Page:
Teen Nightclub to Open Under Strict Regulations
Gino’s II, formerly a Hollywood dance club, will soon be operating as a teen nightclub but will do so under rigid conditions imposed last week by the Los Angeles Board of Police Commissioners.
It becomes the fourth teen club in the city. The others, all in the San Fernando Valley, are Hot Trax in Van Nuys, Phases in Canoga Park and Sherman Square Entertainment in Reseda.
The latest permit was granted to Boris Burg, owner of the club at 1123 Vine St., after he voluntarily agreed to the conditions.
Burg said in an interview that he had no problem with the restrictions. “I’m remodeling, and it’s going to be a better place.’
Gino’s II is located in the councilmanic district of Michael Woo. “Basically, I had some concern about a teen dance club opening up in my city,” Woo said. “I support the idea of adding some additional restrictions on the club.
“Hopefully (the restrictions) will enable Gino’s II to be a good neighbor. If not, I am in favor of taking away their permit and closing them down.”
Under the conditions, according to Detective Richard Rudell of the police commission:
- Two state-licensed security guards must be on the premises when the club is open and one must remain outside the club for one hour after it closes.
- Copies of rules and regulations of conduct inside and outside the club must be posted in at least two locations.
- The operators must clean a one-block area around the club each night and keep it “clean and rid of refuse.”
- The entrance to the rear parking lot must be locked, so that all cars except those of employees have to enter and exit the lot through the front entrance rather than through an alley.
- The operators of the club must inspect patrons, their garments and bags before admitting them to the club to prevent drugs, alcohol or weapons from being brought into the club.
- A dress code will be enforced.
- The owner and operators of the club must keep in contact with the surrounding community “to ensure the peace in the vicinity.”
These conditions are in addition to tightened regulations of teen discos contained in an ordinance passed by the City Council and signed by Mayor Bradley last summer.
The ordinance, which went into effect Aug. 31, requires that nightspots for teen-agers close by 10 p.m. on school nights and by 1 a.m. other nights. It also restricts attendance at teen clubs to those between 13 and 21 who are carrying proof of age. Youths 13 to 15 must be accompanied by a parent or guardian or have written permission to attend.
No liquor can be served at the teen clubs.
Before passage of the new ordinance, the clubs could stay open until 2 a.m.
The ordinance also requires that club employees refuse admission to intoxicated youths and report them to parents and police.
Erica Scarano, president of Neighborhood Action Group (NAG), an organization supporting police efforts to curb crime and vandalism in Hollywood and West Hollywood, said she approves of the decision to grant the permit.
“I think it’s a very common-sense approach,” Scarano said. “We have a big drug problem in Hollywood. The kids need to be protected. This kind of club doesn’t add to the drug and drinking problem.”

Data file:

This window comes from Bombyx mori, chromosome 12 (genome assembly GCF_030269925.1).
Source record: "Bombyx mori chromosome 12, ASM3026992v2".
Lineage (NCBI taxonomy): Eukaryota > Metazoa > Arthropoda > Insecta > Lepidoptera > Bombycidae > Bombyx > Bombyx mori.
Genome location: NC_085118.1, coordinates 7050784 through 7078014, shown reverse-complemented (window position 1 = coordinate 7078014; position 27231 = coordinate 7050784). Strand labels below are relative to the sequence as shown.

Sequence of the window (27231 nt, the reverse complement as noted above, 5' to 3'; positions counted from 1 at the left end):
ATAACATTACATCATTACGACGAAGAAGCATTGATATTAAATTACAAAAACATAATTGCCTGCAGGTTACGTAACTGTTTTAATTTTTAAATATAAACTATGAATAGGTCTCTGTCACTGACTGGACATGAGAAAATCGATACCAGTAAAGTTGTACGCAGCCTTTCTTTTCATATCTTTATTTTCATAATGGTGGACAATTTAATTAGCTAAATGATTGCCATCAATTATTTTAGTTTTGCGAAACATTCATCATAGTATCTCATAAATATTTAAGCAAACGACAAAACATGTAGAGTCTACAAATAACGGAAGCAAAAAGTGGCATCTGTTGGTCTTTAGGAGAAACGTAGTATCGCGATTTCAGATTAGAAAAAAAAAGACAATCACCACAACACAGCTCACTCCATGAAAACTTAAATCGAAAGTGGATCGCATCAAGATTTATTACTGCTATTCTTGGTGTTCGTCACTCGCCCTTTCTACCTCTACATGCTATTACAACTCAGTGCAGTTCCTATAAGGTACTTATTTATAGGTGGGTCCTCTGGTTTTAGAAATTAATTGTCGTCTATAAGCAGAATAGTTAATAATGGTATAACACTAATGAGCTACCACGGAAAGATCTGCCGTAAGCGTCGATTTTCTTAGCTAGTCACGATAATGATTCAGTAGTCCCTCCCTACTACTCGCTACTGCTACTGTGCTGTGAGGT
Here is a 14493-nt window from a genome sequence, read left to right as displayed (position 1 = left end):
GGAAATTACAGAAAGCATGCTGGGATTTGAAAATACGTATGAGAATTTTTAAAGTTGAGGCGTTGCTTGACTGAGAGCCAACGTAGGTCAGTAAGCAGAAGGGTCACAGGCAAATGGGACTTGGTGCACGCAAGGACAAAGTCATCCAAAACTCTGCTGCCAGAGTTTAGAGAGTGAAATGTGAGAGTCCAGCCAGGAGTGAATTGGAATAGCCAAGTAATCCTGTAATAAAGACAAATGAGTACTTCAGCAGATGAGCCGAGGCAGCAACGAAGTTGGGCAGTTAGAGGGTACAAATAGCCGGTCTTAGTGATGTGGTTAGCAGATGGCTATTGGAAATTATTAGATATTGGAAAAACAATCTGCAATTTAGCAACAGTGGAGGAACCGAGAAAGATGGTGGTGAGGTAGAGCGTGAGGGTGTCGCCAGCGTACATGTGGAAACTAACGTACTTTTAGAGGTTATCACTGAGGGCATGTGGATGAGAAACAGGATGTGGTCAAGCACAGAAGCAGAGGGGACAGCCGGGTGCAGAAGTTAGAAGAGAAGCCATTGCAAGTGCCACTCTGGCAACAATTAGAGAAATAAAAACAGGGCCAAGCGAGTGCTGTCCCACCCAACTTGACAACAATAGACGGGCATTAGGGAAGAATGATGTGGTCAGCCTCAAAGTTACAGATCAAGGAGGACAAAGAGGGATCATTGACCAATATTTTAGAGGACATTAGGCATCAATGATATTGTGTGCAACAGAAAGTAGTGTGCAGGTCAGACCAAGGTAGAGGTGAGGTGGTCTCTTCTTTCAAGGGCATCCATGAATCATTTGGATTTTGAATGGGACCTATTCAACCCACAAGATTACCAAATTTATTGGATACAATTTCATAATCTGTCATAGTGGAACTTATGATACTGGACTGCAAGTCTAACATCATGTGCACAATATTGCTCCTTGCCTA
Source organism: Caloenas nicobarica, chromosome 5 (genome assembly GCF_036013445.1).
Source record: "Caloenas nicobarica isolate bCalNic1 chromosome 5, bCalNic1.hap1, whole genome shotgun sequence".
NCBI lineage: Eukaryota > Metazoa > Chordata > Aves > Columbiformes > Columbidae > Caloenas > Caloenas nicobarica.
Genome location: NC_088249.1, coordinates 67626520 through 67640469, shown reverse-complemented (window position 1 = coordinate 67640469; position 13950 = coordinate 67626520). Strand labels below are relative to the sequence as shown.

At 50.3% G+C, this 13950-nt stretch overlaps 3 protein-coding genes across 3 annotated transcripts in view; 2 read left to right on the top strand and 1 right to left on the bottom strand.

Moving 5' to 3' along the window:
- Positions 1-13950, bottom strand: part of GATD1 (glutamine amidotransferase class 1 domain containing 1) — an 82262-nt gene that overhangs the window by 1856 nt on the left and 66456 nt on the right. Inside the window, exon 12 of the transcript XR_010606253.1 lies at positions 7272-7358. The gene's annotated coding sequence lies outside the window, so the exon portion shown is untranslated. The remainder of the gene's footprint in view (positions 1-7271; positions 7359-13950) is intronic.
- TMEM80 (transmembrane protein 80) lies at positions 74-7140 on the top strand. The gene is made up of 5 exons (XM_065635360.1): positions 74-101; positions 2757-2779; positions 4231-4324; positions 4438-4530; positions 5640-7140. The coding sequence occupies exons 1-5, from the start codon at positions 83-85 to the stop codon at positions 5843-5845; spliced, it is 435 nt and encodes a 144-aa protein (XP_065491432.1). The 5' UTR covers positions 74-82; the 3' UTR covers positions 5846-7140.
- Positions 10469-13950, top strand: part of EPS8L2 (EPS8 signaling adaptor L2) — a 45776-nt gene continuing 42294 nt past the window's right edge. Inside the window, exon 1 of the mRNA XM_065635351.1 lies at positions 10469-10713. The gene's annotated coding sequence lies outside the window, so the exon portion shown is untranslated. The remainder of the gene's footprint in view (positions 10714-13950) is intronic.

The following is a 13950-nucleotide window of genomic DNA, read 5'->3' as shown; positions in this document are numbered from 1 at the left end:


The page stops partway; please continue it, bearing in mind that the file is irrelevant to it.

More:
The new ordinance and various conditions imposed on the three San Fernando Valley Clubs, however, have not been totally successful.
Complaints from neighbors of Phases, at 7230 Topanga Canyon Blvd. in Canoga Park, inspired San Fernando Valley Councilwoman Joy Picus to propose the ordinance passed last summer. After a raid on April 2, police cited the club for admitting patrons under 18. On April 23, the board issued the club a temporary dance permit allowing it to admit 16- and 17-year-old patrons and those under 16 if accompanied by a parent. Additional conditions were imposed, similar to those agreed to by the owner of Gino’s II.
The police commission also agreed to review permits of all the teen clubs in the city.
Picus was not satisfied with the effort and began her fight to impose further restrictions on the teen clubs, resulting in the passage of the new ordinance
Neighbors of Phases, however, continued to complain of teen-agers’ use of drugs and alcohol, vandalism, noise and other problems. Barbara Miller, a hearing examiner for the Los Angeles police commission, was assigned to make a recommendation to the board commission on whether to close the club or possibly add more restrictive conditions of operation. She will make her recommendation after hearing testimony from police commission investigators and attorneys for Phases.
Another club, Hot Trax in Van Nuys, was in the news after a 15-year-old patron was killed in a shooting Aug. 17 outside the club.
Deputy Chief Daniel R. Sullivan, commander of the four police divisions in the Los Angeles Police Department’s Valley Bureau, is outspoken in his criticism of the teen clubs.
“They don’t serve liquor (in the clubs), but some go out in the lot (and drink). What happens is the people that run the clubs do try to comply with the rules. But when you have a place like that the people who go to them--they are all play-acting.
“They are children pretending they are adults. There are girls with million-dollar bodies and 10-cent heads. There are boys that dress like someone out of the bar scene in ‘Star Wars.’ They all see themselves as being in a music video.”
The teen-agers get caught up in playing roles, he said. “Conflicts develop. They can’t back down, or be uncool. If it’s a choice between uncool and shooting somebody, (they think) you just have to shoot them. If someone makes a comment about the girl you are dancing with, you can’t just stand by. And bystanders won’t intervene. So you have problems all the time.”